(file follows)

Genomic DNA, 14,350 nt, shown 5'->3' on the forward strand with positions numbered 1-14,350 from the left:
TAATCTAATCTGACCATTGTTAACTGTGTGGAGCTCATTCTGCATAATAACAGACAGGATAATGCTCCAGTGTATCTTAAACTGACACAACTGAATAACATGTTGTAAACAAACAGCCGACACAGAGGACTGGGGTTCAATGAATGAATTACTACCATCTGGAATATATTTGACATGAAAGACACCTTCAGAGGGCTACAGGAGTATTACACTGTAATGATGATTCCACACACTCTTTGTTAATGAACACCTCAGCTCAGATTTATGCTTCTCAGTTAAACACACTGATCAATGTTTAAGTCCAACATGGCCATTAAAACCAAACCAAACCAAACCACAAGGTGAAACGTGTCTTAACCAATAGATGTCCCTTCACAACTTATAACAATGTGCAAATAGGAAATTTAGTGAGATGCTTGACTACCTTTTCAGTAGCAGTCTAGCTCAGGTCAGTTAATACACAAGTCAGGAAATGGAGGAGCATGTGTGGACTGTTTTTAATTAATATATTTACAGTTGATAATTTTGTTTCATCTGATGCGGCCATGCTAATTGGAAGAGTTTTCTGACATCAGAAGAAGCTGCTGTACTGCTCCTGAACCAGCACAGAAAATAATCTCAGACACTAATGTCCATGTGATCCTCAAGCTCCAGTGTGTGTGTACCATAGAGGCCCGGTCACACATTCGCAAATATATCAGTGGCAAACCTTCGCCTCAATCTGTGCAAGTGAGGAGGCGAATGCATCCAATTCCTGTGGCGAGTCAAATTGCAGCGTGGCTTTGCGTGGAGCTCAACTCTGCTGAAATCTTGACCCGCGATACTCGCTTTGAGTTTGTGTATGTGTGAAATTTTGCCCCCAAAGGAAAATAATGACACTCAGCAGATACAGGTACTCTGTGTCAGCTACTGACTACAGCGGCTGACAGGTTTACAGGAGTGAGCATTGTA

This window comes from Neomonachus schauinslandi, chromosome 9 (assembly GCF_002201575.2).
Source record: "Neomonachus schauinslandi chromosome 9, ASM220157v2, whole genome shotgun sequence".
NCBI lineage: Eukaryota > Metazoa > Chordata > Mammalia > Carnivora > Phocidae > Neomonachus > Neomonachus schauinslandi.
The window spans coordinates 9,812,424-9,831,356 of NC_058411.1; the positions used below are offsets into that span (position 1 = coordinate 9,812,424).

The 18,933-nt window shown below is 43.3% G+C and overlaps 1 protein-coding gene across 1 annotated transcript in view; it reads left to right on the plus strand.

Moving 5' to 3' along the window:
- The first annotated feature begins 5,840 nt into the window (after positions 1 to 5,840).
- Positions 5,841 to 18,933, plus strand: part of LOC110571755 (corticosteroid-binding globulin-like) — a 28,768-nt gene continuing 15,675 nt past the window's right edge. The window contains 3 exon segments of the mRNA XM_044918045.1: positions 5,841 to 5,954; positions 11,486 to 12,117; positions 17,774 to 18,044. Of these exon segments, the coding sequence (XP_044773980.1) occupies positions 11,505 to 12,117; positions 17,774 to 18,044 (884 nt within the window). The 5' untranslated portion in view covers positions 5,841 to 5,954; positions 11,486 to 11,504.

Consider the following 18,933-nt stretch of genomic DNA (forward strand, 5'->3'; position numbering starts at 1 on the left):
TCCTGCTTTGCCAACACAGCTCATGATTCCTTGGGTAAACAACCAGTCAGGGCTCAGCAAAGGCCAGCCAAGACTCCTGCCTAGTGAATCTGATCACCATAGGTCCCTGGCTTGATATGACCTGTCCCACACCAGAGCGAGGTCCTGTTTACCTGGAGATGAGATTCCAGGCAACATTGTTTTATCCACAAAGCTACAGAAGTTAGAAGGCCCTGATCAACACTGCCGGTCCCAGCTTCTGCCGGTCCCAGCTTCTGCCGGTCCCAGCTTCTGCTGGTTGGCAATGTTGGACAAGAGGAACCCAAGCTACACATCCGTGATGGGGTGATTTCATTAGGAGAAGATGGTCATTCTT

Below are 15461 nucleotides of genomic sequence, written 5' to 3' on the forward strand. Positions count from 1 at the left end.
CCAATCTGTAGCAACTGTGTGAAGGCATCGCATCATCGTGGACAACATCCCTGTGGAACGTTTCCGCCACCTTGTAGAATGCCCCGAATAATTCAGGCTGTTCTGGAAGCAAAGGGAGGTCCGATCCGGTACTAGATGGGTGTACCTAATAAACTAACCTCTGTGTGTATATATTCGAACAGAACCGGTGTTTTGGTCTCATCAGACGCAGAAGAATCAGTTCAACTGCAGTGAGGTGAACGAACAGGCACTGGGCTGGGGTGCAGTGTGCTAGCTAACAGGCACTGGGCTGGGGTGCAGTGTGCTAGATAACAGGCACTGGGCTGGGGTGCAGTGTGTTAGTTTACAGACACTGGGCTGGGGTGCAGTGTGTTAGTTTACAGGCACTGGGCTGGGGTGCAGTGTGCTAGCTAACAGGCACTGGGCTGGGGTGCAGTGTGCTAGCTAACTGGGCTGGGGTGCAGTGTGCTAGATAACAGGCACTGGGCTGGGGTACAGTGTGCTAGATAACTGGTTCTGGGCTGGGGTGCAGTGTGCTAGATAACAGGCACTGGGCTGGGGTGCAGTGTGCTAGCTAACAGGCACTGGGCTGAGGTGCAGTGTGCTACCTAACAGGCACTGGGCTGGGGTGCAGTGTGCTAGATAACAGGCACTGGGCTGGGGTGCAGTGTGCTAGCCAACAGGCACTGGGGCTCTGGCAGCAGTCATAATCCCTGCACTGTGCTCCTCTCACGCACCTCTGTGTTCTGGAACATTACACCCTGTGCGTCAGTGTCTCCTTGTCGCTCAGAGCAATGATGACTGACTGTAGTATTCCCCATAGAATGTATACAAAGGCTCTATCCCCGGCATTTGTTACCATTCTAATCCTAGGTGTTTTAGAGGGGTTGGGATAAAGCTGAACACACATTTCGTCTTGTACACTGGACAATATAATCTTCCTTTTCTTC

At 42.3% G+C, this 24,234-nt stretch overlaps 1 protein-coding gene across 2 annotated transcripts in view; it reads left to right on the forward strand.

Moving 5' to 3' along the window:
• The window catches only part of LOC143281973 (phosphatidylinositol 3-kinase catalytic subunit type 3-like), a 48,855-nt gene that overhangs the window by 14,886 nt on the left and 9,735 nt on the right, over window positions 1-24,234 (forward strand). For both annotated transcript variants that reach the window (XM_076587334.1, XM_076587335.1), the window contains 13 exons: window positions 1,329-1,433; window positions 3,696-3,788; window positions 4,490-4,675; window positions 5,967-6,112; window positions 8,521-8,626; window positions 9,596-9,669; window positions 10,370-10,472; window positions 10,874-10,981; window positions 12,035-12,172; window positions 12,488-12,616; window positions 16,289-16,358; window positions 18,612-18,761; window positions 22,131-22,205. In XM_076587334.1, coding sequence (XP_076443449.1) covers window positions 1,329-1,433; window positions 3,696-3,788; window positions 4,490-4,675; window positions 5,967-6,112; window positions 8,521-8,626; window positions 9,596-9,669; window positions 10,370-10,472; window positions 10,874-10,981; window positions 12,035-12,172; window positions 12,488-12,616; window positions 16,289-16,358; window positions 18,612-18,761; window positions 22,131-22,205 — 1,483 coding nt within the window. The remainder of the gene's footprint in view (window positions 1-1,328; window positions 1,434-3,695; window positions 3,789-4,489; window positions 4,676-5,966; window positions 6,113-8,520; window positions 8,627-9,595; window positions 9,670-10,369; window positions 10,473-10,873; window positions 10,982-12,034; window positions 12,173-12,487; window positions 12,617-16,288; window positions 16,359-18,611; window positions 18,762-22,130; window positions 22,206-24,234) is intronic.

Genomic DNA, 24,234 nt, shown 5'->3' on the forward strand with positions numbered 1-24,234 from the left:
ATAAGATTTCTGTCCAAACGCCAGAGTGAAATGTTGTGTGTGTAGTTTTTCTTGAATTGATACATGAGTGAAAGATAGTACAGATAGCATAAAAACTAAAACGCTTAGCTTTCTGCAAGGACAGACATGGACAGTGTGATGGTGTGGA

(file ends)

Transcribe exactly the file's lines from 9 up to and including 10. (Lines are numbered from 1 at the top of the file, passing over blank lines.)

- The first annotated feature begins 5,840 nt into the window (after positions 1 to 5,840).
- Positions 5,841 to 18,933, plus strand: part of LOC110571755 (corticosteroid-binding globulin-like) — a 28,768-nt gene continuing 15,675 nt past the window's right edge. The window contains 3 exon segments of the mRNA XM_044918045.1: positions 5,841 to 5,954; positions 11,486 to 12,117; positions 17,774 to 18,044. Of these exon segments, the coding sequence (XP_044773980.1) occupies positions 11,505 to 12,117; positions 17,774 to 18,044 (884 nt within the window). The 5' untranslated portion in view covers positions 5,841 to 5,954; positions 11,486 to 11,504.